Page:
Using Documents

From macOS User Guide:

Own Your Data

Bike is a document based app that uses open file formats.

This combination gives you full ownership of your data. Your notes and thoughts aren't locked behind a proprietary web-service. They aren't hidden away in a database available for export only.

In Bike your data is fully within your control, stored in normal document files right on your computer. These files use open file formats. Even if you delete Bike from your computer you should still be able to view and edit your outlines.

Format Options

.bike: This is Bike's native format and the one I would recommend using. It supports all Bike features. It is also an HTML document – you can view Bike files in your web browser.

.opml: This is a standard format for saving outlines. Use .opml if you wish to edit your outline with Bike and another OPML compatible application.

.txt: Bike can also work with plain text files. The outline structure is determined by the leading tab indentation. Text files don't offer any good place to store metadata (such as item ids). For this reason some features (such as links to rows) will break when you close and then reopen a .txt based outline.

Open Options

When you open a document Bike can expand rows (or not) for you. To set which rows are expanded when you open a document use Settings > Document > When Open...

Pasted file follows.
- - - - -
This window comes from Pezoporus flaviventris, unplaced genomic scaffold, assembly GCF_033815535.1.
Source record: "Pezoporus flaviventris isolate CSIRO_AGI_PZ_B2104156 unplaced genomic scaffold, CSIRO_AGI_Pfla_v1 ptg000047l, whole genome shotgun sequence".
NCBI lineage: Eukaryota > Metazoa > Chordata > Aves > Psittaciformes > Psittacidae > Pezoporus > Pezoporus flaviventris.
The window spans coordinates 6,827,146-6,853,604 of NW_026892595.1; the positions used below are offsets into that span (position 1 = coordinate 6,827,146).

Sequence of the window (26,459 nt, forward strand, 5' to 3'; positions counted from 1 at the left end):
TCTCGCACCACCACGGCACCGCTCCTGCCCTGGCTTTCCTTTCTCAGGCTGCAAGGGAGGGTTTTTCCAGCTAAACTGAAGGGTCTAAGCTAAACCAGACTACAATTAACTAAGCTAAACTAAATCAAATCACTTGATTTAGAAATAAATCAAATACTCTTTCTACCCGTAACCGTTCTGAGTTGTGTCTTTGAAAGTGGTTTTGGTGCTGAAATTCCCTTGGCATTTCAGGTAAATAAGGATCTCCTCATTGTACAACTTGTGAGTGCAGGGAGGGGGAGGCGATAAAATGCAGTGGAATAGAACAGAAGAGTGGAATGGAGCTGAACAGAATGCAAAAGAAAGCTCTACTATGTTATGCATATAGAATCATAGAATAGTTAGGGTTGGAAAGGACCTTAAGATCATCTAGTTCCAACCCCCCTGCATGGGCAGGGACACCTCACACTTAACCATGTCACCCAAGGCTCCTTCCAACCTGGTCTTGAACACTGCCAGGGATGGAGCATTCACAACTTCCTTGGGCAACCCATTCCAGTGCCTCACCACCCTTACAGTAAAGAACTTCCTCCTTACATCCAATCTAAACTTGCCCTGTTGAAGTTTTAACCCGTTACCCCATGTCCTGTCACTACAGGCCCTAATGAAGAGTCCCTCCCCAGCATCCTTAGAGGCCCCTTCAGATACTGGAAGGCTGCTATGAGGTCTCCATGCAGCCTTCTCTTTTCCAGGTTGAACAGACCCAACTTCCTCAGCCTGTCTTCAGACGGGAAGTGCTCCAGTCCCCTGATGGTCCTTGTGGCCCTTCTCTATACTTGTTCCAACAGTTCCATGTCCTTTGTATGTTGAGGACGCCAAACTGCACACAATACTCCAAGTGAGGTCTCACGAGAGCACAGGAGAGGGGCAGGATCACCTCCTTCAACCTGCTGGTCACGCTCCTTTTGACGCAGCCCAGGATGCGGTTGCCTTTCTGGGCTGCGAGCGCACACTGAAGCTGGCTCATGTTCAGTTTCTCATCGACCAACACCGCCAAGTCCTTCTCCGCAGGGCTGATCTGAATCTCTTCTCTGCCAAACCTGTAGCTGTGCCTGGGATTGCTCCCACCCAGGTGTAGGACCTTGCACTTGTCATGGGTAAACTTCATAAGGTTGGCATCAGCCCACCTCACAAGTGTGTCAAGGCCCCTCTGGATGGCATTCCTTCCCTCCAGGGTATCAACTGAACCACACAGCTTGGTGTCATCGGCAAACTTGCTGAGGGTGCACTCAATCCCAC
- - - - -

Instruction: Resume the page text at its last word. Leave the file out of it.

This setting is for when you open a document while Bike is running. When Bike re-opens a document when starting it will restore the exact row expand/collapse state. For more information on restoring documents see Using Windows.

File Extensions

When you save a Bike document the filename will default to a .bike, .opml, or .txt file extension. This is usually what you want.

If it's not what you want you have the option to use your own file extension. For example you may wish to save "Bike" files with a .html file extension, or you might want to save "Plain Text" documents with a .md file extension.

To use a custom file extension

  • Type the file extension after the file name in the "Save As" text field in the document save panel.

To load an outline that has a custom file extension

Open the file normally and Bike with detect the content format. When Bike loads an unknown file extension it performs these steps:

  1. Read as Bike, if that fails then...

  2. Read as OPML, if that fails then...

  3. Read as Plain Text, which should never fail

These same steps are followed when reading text from the pasteboard.

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